Nor have I ever seen such a blogger say they don't intend to read a particular book because they think the writer is crap. And yet sometimes they are probably thinking that, aren't they? Or perhaps I'm more opinionated than most people.

However, I don't think that most of the book bloggers really mean anything when they post photos of recent arrivals--it's just a way to fill a little space on the blog.

C. B. James said...

This is an interesting question and an important one. Since print book reviews are rapidly going the way of the dinosaur, internet reviews are going to be how it's done in the future. So how we answer this question matters.

Personally, I enjoy photos of piles of books. I'll grant you that they are essentially porn. (What can I say? Porn in all its many forms is quite popular.) I've not put any up, but they're fine as filler material in my opinion. They are publicity true, but they're also a service to many readers, like me, who enjoy SFF but don't read that much of it. There have been many books posted in pile pictures that I was unaware of and later checked out.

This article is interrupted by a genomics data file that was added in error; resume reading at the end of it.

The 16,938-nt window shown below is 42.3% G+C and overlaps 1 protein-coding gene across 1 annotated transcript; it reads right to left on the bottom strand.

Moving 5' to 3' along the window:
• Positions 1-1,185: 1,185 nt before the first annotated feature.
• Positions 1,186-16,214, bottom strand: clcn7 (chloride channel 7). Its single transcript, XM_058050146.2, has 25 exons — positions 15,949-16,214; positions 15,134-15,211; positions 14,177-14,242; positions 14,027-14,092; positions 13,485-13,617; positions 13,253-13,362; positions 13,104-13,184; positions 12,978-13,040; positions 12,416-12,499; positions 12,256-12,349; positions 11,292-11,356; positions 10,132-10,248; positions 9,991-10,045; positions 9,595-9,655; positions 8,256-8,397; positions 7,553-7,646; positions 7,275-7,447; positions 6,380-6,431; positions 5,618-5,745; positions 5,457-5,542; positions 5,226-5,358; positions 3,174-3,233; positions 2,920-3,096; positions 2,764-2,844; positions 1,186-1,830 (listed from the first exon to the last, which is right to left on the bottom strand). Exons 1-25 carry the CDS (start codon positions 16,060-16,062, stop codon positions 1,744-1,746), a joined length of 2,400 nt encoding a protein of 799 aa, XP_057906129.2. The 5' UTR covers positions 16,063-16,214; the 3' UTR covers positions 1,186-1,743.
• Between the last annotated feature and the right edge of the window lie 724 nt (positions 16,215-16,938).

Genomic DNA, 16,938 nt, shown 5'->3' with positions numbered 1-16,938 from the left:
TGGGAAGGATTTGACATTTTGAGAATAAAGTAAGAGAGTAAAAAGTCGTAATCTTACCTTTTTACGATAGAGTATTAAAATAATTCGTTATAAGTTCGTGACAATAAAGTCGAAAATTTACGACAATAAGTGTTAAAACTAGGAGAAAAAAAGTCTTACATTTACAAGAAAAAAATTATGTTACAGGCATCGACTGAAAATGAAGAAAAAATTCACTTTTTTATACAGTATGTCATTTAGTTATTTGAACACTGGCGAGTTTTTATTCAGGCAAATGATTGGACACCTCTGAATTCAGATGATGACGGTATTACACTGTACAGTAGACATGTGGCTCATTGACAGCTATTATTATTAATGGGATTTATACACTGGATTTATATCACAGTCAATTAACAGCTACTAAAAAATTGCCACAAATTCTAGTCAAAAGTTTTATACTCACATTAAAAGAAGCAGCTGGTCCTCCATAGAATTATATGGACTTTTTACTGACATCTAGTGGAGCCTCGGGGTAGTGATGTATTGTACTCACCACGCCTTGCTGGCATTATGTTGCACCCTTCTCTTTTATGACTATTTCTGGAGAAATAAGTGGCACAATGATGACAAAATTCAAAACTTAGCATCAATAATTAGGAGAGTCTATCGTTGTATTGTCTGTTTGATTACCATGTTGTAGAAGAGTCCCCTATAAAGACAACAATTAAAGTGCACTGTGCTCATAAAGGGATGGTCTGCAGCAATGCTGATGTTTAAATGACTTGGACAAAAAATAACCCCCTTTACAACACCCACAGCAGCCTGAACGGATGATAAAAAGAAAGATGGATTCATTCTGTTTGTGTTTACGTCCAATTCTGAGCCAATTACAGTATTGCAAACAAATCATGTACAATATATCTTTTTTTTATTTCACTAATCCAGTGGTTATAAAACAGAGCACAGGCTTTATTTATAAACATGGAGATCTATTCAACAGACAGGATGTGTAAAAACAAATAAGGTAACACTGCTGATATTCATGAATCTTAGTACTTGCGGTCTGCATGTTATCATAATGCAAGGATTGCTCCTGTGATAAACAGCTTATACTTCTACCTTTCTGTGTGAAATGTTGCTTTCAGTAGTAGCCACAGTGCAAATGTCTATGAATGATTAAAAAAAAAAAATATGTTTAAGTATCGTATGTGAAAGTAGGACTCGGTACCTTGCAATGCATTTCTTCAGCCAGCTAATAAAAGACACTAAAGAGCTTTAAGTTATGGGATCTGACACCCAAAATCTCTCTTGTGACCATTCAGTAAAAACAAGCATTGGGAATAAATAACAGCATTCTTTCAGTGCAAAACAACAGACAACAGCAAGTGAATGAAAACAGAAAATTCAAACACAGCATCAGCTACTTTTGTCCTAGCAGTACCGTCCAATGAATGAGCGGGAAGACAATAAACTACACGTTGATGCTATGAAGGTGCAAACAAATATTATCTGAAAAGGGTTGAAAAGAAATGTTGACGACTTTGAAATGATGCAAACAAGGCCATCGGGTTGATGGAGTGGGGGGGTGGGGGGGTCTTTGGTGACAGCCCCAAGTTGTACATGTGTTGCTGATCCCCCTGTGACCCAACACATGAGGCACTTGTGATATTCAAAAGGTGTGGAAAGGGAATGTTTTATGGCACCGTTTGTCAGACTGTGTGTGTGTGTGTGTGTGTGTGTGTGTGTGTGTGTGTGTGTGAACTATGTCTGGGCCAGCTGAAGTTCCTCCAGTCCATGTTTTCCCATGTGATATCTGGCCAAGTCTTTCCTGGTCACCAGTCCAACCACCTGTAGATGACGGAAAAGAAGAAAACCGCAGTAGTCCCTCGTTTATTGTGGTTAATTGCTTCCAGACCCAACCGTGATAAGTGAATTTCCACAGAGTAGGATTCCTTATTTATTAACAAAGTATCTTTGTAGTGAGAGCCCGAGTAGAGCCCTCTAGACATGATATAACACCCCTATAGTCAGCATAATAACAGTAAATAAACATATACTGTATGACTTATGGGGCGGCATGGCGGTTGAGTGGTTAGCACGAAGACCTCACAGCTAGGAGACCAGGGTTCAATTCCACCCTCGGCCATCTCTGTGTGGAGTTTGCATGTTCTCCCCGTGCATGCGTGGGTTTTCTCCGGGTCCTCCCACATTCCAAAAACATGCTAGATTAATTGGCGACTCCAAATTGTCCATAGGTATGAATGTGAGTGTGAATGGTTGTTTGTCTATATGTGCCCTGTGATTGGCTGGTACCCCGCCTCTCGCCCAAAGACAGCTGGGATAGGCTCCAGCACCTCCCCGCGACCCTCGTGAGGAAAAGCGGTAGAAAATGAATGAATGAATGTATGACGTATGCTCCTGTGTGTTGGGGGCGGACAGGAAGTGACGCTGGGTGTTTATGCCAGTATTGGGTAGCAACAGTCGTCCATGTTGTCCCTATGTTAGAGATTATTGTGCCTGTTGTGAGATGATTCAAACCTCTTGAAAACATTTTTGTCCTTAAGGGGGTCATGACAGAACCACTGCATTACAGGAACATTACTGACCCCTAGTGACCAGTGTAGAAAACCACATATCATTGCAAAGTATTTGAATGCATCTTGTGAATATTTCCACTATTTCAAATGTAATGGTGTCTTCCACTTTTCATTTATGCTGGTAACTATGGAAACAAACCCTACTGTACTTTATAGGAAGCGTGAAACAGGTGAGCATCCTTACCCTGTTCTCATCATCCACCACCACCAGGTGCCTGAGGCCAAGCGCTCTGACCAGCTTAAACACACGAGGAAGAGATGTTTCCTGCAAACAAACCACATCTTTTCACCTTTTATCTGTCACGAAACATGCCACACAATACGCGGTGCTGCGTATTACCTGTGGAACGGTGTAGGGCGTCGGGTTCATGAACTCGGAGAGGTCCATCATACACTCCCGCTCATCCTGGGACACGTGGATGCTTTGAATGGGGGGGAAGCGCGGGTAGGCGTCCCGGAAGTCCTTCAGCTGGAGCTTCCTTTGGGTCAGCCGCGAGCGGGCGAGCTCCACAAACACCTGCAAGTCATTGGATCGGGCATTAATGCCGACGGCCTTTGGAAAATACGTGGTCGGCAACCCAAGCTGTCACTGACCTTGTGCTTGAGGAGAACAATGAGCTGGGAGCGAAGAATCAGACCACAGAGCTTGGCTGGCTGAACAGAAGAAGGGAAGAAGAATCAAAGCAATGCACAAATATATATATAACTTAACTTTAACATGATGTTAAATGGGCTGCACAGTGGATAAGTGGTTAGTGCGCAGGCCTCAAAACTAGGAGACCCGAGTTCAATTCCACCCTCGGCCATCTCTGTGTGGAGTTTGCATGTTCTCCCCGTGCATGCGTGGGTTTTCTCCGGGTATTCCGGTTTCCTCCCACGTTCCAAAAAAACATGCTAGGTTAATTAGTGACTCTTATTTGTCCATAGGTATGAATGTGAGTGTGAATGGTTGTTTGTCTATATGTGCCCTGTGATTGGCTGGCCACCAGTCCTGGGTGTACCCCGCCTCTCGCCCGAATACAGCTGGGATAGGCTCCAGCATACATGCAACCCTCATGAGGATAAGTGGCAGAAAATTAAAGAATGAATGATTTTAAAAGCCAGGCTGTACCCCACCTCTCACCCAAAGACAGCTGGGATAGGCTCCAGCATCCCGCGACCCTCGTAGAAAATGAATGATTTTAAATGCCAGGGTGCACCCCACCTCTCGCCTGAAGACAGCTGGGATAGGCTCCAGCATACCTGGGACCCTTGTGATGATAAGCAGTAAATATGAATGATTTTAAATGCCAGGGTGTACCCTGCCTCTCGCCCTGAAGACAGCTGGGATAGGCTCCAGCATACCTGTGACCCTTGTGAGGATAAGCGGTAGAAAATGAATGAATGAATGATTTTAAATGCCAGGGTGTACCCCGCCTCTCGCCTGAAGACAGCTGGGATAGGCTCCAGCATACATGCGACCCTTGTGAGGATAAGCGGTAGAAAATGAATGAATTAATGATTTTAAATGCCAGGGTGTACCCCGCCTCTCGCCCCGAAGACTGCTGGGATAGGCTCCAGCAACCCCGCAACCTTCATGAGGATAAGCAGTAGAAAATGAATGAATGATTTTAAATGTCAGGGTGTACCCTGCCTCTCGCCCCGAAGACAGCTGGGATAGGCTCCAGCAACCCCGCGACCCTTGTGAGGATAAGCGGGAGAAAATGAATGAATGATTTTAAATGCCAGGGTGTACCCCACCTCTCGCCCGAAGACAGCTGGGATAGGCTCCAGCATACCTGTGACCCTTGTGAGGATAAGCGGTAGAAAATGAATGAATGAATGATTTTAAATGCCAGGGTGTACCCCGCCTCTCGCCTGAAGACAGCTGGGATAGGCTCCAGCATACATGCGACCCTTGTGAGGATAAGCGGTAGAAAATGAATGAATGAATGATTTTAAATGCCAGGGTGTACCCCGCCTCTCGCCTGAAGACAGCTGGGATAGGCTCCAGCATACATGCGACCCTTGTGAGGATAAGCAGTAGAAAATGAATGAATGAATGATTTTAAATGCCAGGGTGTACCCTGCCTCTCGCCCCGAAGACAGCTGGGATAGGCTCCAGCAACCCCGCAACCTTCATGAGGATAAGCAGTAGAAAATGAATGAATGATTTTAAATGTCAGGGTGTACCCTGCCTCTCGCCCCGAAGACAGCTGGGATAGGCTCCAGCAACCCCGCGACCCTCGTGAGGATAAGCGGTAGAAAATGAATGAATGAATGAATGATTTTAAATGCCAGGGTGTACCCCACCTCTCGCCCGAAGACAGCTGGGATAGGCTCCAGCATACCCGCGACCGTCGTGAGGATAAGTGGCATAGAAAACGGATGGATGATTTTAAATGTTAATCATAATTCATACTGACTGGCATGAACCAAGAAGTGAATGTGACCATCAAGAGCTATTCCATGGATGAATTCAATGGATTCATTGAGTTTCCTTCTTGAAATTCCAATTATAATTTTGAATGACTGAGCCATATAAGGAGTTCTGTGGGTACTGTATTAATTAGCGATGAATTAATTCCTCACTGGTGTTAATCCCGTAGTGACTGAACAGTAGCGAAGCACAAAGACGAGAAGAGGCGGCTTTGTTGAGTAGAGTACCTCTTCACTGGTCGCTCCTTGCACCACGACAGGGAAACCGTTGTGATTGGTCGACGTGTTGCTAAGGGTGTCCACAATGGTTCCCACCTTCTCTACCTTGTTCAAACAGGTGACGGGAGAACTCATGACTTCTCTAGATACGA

I think that is different from posting a positive review that you don't believe in. One should only post reviews that are completely honest. Do you risk not getting any more free books if you post a negative review? You probably do.

I write as someone who has just recieved his third free book after almost a year of blogging. It's great to get free books, I admit it. But I'm not saying anything about them that I don't believe. Fortunately, I liked the first two quite a bit. But the third one that just arrived, frankly, does not look that promising.

I don't know yet, what I'm going to do with it.

Joe Sherry said...

Don't get me wrong, I do love pictures of books. I'm just starting to wonder what purpose my posting them will serve.

Larry said...

I post them (along with the books I purchase) to serve several purposes. One is merely to showcase my acquisitions, in case any are interested in that. Another is to comment briefly on occasion what it is that I receive. And a rarely-stated but essential third purpose is to show a compare/contrast - note what I receive and what I buy are usually very, very different. Compare that to what I list as what I'm reading. It's a way of allowing for there to be discussion, if others are up for that.

So I likely will continue to do it, for the reasons stated above.